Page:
Goodreads helps you keep track of books you want to read.
Start by marking “The Remorseful Day (Inspector Morse, #13)” as Want to Read:
The Remorseful Day (Inspector Morse, #13)
Enlarge cover
Rate this book
Clear rating
Open Preview

The Remorseful Day

(Inspector Morse #13)

4.24  ·  Rating details ·  3,919 Ratings  ·  151 Reviews
The final Inspector Morse mystery finds the cunning detective and the long-suffering Sergeant Lewis in pursuit of nurse Yvonne Harrington's murderer . . . two years after her death.
Hardcover, 384 pages
Published February 29th 2000 by Crown (first published 1999)
More Details... edit details

Friend Reviews

To see what your friends thought of this book, please sign up.

Reader Q&A

To ask other readers questions about The Remorseful Day, please sign up.

Be the first to ask a question about The Remorseful Day

Community Reviews

(showing 1-30)
Rating details
Sort: Default
James Thane
Mar 23, 2010 rated it really liked it
Reading the last novel in a series that you've really enjoyed is always something of a bittersweet experience, and such is the case with this, the thirteenth and last entry in Colin Dexter's series featuring Chief Inspector Morse. Through it all, Morse has remained his brilliant, cheap, curmudgeonly self, often irritating many of those around him, but nonetheless always producing a solution to a very complicated crime. And, standing by his side through it all, has been his faithful and often put ...more
Aug 06, 2018 rated it it was amazing  ·  review of another edition
This hard cover book is signed by Colin Dexter. This is the last Morse book.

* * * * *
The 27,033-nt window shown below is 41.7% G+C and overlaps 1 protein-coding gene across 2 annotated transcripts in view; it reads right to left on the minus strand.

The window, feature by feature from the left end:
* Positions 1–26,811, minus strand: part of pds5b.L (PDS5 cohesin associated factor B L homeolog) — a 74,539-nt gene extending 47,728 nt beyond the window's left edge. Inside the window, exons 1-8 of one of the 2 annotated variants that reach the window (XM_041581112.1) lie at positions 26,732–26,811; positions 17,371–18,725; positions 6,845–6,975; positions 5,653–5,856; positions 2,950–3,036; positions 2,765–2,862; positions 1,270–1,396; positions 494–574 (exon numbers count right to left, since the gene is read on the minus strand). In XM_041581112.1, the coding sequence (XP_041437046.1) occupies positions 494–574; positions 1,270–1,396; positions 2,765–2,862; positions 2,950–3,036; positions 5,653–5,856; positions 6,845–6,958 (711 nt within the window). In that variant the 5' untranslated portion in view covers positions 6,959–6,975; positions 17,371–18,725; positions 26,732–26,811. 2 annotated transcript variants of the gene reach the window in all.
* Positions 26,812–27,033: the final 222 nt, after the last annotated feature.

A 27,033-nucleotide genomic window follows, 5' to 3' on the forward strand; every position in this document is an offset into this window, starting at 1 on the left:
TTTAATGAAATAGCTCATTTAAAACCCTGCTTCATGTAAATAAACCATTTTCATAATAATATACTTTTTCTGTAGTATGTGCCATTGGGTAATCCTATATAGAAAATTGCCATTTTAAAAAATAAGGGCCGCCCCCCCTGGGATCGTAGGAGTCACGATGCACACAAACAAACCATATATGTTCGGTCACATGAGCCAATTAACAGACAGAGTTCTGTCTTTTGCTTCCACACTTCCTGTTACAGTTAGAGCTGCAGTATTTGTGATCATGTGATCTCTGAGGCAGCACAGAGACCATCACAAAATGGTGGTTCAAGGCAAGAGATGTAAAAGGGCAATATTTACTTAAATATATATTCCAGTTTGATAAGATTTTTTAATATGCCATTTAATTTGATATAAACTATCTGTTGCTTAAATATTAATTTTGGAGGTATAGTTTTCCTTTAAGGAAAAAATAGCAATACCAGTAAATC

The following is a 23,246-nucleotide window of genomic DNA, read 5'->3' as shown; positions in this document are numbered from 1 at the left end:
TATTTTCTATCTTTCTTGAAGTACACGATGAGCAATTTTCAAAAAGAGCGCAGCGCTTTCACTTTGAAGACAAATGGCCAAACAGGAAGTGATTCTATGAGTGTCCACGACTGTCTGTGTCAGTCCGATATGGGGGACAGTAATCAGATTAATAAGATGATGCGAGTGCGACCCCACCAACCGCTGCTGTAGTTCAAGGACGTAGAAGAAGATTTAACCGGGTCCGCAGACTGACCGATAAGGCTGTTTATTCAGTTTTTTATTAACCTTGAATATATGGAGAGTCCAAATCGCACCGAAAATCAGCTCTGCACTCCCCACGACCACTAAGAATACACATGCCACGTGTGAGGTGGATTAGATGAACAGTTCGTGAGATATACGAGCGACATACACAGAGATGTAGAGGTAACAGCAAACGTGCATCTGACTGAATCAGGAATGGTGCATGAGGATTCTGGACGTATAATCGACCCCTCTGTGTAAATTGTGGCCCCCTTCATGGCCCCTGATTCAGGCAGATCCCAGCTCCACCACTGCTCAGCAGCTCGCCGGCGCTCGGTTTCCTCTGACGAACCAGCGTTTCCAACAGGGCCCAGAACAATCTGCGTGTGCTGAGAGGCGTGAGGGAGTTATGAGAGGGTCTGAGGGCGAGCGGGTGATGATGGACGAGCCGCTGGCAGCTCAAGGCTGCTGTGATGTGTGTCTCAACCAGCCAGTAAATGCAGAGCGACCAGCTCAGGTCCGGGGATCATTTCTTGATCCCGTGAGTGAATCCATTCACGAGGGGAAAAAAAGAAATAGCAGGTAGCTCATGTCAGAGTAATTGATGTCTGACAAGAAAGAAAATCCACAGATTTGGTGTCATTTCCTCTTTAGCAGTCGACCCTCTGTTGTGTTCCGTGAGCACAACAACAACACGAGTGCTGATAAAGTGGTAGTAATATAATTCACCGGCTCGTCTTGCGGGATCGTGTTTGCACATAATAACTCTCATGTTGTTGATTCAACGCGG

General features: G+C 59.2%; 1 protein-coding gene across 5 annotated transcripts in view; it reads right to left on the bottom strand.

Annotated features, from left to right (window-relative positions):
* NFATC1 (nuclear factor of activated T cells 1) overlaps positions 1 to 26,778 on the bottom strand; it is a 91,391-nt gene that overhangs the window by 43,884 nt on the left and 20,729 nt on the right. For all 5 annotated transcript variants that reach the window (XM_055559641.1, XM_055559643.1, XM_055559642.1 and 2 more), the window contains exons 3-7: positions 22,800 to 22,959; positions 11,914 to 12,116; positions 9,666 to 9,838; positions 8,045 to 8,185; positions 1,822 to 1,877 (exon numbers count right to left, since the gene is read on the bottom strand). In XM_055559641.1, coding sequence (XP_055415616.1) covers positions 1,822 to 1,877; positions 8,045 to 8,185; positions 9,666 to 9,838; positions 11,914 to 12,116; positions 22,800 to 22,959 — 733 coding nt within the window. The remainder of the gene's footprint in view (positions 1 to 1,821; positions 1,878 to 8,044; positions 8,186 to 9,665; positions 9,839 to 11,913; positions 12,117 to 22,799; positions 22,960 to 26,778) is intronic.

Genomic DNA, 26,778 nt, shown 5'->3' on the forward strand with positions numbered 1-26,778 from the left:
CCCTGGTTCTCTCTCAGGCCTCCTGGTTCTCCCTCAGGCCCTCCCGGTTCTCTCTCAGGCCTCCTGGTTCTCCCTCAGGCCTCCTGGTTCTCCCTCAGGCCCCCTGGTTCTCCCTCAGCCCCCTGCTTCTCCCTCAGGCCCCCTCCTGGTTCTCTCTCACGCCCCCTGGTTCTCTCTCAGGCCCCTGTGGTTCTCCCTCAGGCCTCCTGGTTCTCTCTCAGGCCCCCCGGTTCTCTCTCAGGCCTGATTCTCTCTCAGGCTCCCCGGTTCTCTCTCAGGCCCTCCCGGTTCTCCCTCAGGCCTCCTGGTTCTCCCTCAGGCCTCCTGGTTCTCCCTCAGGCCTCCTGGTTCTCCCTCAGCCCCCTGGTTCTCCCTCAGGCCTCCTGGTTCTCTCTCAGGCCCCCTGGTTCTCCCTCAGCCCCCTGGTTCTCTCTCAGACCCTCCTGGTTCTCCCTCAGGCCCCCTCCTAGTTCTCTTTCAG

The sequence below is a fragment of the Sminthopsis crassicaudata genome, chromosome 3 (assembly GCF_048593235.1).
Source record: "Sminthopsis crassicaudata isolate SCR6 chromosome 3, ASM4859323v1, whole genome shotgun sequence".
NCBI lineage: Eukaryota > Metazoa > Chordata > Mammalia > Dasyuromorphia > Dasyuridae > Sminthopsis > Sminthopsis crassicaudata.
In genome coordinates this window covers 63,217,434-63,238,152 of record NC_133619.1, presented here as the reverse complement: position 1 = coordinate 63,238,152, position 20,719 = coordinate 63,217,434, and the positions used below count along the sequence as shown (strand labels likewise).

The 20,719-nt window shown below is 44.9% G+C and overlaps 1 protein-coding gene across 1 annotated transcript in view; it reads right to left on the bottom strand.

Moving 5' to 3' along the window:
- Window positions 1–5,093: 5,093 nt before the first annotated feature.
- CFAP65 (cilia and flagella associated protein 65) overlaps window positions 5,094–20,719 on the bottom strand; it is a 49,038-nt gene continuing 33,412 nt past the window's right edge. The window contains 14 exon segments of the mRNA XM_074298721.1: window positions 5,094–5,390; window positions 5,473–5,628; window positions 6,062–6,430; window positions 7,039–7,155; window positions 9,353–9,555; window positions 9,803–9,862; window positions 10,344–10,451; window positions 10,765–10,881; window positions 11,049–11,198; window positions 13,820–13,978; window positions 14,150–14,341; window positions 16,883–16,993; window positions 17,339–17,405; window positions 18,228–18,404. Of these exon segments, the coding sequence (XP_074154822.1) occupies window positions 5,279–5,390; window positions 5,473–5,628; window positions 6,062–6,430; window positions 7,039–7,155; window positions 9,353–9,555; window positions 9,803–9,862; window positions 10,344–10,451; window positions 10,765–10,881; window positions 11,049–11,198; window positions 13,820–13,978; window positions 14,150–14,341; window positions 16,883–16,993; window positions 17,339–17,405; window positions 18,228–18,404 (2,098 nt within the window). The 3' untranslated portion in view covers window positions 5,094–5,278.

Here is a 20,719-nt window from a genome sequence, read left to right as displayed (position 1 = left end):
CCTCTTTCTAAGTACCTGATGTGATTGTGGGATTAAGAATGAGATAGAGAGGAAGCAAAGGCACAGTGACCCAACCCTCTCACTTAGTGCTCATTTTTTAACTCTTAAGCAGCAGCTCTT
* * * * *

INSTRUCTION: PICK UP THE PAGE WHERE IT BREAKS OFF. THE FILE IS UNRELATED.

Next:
Bionic Jean
Aug 07, 2014 rated it really liked it
If you want to read an Inspector Morse novel, and have never read any before, then don't start with this one! It is the thirteenth and final novel in the series, and the title The Remorseful Day acts as a spoiler, leaving not much doubt in the reader's mind as to what will happen to our favourite detective, who is now 58 years old. Or in the words of his sidekick Sergeant Lewis, what will happen to that, "curmudgeonly, miserly, oddly vulnerable chief".

Colin Dexter explained in an interview that
Apr 06, 2010 rated it it was amazing  ·  review of another edition
Dexter, Colin. THE REMORSEFUL DAY. (1999). *****. This was Dexter’s last novel in his Inspector Morse series of detective tales, and, likely, one of his best. It is set in Oxford, as are most of the novels, where Superintendent Strange (Morse’s superior) has decided to reopen a case that is a year old. A woman of about 40 was found murdered in her flat. She had been handcuffed to her bed, naked, with a gag in her mouth, and brutally killed with some kind of heavy bar. Back when the case was fres ...more
Sep 20, 2008 rated it it was amazing
Shelves: crime-suspense
I don't very often shed a tear when reading but this was one of the exceptions!
This last Morse story had a different feel to it right from the start. The crime plot seems to have almost secondary importance (maybe because one already knows what is going to happen at the end) and the three characters - Morse, Lewis and Strange - come to the fore.
Such a sad and moving ending. Poor Morse, heading straight down the road to self-destruction, unwilling or unable to prevent the inevitable. And poor Lew
Susan Johnson
Jul 16, 2014 rated it really liked it
One of the best of all the Morse series as it really explores the relationship of Morse and Lewis and Strange. The main case deals with the death of a woman several years before that Strange orders Morse to investigate. Morse is at his best here. He does not go willy-nilly looking for a solution to the crime. He does not pick up women or drink excessively. Has he changed?

No. Morse is sick and it is no surprise that he dies during the book. It's how the ends ties up and Morse's genuine care for